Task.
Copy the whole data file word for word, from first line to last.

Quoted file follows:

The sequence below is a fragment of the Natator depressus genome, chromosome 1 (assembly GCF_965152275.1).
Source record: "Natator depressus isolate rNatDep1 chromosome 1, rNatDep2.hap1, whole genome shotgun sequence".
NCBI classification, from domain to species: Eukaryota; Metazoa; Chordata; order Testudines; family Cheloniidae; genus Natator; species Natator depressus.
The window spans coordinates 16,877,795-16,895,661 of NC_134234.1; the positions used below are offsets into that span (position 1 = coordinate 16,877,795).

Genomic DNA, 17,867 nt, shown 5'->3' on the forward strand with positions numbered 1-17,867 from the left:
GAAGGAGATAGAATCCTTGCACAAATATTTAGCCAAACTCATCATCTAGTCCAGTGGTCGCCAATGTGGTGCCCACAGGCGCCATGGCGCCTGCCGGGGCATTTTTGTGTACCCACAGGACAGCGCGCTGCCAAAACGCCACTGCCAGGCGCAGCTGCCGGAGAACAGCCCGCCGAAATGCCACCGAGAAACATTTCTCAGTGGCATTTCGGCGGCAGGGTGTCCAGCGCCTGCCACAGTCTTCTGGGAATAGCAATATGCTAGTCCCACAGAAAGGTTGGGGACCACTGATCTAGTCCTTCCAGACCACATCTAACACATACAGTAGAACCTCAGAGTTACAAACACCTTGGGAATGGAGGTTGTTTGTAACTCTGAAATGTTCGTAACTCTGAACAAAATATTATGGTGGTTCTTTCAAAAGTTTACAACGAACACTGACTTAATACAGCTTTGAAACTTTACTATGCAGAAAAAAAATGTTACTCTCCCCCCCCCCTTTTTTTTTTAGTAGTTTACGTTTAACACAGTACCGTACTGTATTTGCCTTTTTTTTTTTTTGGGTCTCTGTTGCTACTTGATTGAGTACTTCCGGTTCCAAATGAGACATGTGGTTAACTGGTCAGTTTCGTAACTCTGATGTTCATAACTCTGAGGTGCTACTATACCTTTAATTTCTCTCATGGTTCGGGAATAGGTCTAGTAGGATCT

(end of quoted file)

The sequence below is a fragment of the Natator depressus genome, chromosome 1 (assembly GCF_965152275.1).
Source record: "Natator depressus isolate rNatDep1 chromosome 1, rNatDep2.hap1, whole genome shotgun sequence".
NCBI classification, from domain to species: Eukaryota; Metazoa; Chordata; order Testudines; family Cheloniidae; genus Natator; species Natator depressus.
The window spans coordinates 16,877,795-16,895,661 of NC_134234.1; the positions used below are offsets into that span (position 1 = coordinate 16,877,795).

Genomic DNA, 17,867 nt, shown 5'->3' on the forward strand with positions numbered 1-17,867 from the left:
GAAGGAGATAGAATCCTTGCACAAATATTTAGCCAAACTCATCATCTAGTCCAGTGGTCGCCAATGTGGTGCCCACAGGCGCCATGGCGCCTGCCGGGGCATTTTTGTGTACCCACAGGACAGCGCGCTGCCAAAACGCCACTGCCAGGCGCAGCTGCCGGAGAACAGCCCGCCGAAATGCCACCGAGAAACATTTCTCAGTGGCATTTCGGCGGCAGGGTGTCCAGCGCCTGCCACAGTCTTCTGGGAATAGCAATATGCTAGTCCCACAGAAAGGTTGGGGACCACTGATCTAGTCCTTCCAGACCACATCTAACACATACAGTAGAACCTCAGAGTTACAAACACCTTGGGAATGGAGGTTGTTTGTAACTCTGAAATGTTCGTAACTCTGAACAAAATATTATGGTGGTTCTTTCAAAAGTTTACAACGAACACTGACTTAATACAGCTTTGAAACTTTACTATGCAGAAAAAAAATGTTACTCTCCCCCCCCCCTTTTTTTTTTAGTAGTTTACGTTTAACACAGTACCGTACTGTATTTGCCTTTTTTTTTTTTTGGGTCTCTGTTGCTACTTGATTGAGTACTTCCGGTTCCAAATGAGACATGTGGTTAACTGGTCAGTTTCGTAACTCTGATGTTCATAACTCTGAGGTGCTACTATACCTTTAATTTCTCTCATGGTTCGGGAATAGGTCTAGTAGGATCT